Thursday, April 10, 2008

Farewell, Personal Responsibility. We Hardly Knew Ye.

This could be the most aggravating, frustrating, and saddening thing I have read in quite some time. Maybe ever. I haven't posted much about the "housing credit crisis", mainly because I believe it is rude to laugh at people. Well, my patience has officially worn out because of attitudes like this:

Sinclair: If they reduced our interest rate back to 4.25, we might be able to make the payments, but I don't think we're going to.
Vigeland: Now, why not?

Sinclair: We would do it if the equity was there, but in a case where we're already so behind... Imagine that for five years, say, we're gonna pay four grand a month and then we're just gonna be back up at what we bought the house for. We feel like we're throwing away money.

The Sinclairs say they want to take responsibility for their debts, but right now it makes more financial sense not to.

Sinclair: I mean, you ask a good question. Is it really the right thing to do to let the mortgage companies take up the difference? That's a really tough ethical question.

Dan says he experienced the various stages of grief, including denial and anger. Now he's just relieved.

Sinclair: We went through months of being skinflints, because we knew that we were going into the red, so we didn't buy anything. All the sudden, we had a bank full of money and we're living rent-free, but we know that's not really our money.

Vigeland: How does that feel?

Esmeralda Sinclair: Great! Like he said, we were so tight with money...

Dan: It does feel great, because all the sudden, we feel like we have a little margin now where we can go out to dinner, get a babysitter...

Vigeland: But you're not paying your mortgage. You're not paying the biggest obligation you have. How does that feel good?

Esmeralda: We already went through the guilt. This is really what we need to do, not what we wanted to do, but what we need to do.

You know, when historians look back at the collapse of America in the 21st century, this will be the reason. Historians may not be able to figure it out, but the fact is that attitudes like this are the reason that America will fail. America used to be the greatest country on earth because of our values and responsibility, but we have clearly lost our way. This is really really sad. How do these freaking people sleep at night? The people are walking piles of human debris, and they do not deserve to be sucking air. Hopefully there is a comet screaming toward Earth to bring us sweet relief. A person can hope.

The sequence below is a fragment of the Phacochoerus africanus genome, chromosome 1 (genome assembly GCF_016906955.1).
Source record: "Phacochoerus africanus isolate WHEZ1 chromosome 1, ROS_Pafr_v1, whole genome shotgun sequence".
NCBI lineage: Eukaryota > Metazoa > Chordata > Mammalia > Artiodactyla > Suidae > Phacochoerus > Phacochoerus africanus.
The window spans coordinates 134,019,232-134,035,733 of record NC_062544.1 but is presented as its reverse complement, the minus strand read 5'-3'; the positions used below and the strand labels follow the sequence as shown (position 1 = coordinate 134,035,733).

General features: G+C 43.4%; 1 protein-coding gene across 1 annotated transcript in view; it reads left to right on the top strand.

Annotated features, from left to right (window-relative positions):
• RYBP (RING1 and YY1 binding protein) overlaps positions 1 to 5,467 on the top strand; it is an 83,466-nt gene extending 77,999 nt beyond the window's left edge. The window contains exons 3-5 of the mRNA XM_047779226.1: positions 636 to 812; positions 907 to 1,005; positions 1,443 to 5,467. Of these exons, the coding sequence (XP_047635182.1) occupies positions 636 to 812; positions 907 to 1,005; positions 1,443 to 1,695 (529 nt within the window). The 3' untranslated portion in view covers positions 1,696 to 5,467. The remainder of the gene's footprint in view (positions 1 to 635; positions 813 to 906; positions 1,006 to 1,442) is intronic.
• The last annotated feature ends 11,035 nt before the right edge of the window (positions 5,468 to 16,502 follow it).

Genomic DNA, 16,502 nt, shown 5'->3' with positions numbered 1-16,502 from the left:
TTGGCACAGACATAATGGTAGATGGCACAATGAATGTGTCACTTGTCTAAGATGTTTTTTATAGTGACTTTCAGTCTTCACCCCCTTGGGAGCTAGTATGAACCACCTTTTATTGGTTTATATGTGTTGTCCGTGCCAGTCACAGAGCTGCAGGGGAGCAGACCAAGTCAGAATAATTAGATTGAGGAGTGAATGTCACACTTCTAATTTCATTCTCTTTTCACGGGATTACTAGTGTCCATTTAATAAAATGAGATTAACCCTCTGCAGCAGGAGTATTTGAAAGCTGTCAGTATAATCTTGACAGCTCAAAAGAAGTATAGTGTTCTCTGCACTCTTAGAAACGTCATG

One last question, what about those of us who have PAID our mortgages on time (with extra principle every time)? Where's our handout? Where's our ability to live rent (and apparently GUILT) free?

Die in a fire, farkwads.


JTapp said...

Here's a great chart put together by economist Bob Shiller (this was on the news the other night).

Shiller's point is that people who bought houses in 1915 had to wait until after WWII to sell their houses at a profit. The same thing happened in the late 50's... long periods of depressed home values.

IN other words, these people actually LIVED in their houses. They didn't buy them to flip them and they didn't expect a profit on it even in a DECADE.

Since the current bubble was mostly real estate speculation, no one is sure what will happen next. There will be a decline. Will people who bought houses in 2006 not be able to make a profit off them until 2020? Maybe so. Guess they'll have to LIVE with what they paid for.

I just hijacked your blog for my own rant. Sorry about that. But, if you're still teaching the class you might share this chart with them if they're wanting to invest in real estate.

Joshua "Doc" Wible said...

Mortgage payment..... what is this you speak of? I thought the bank was paying that. Isnt that what I signed all those papers for?

Greatmoose said...

No problem man, rant away. That's good stuff in there.

Yes. You should go with that.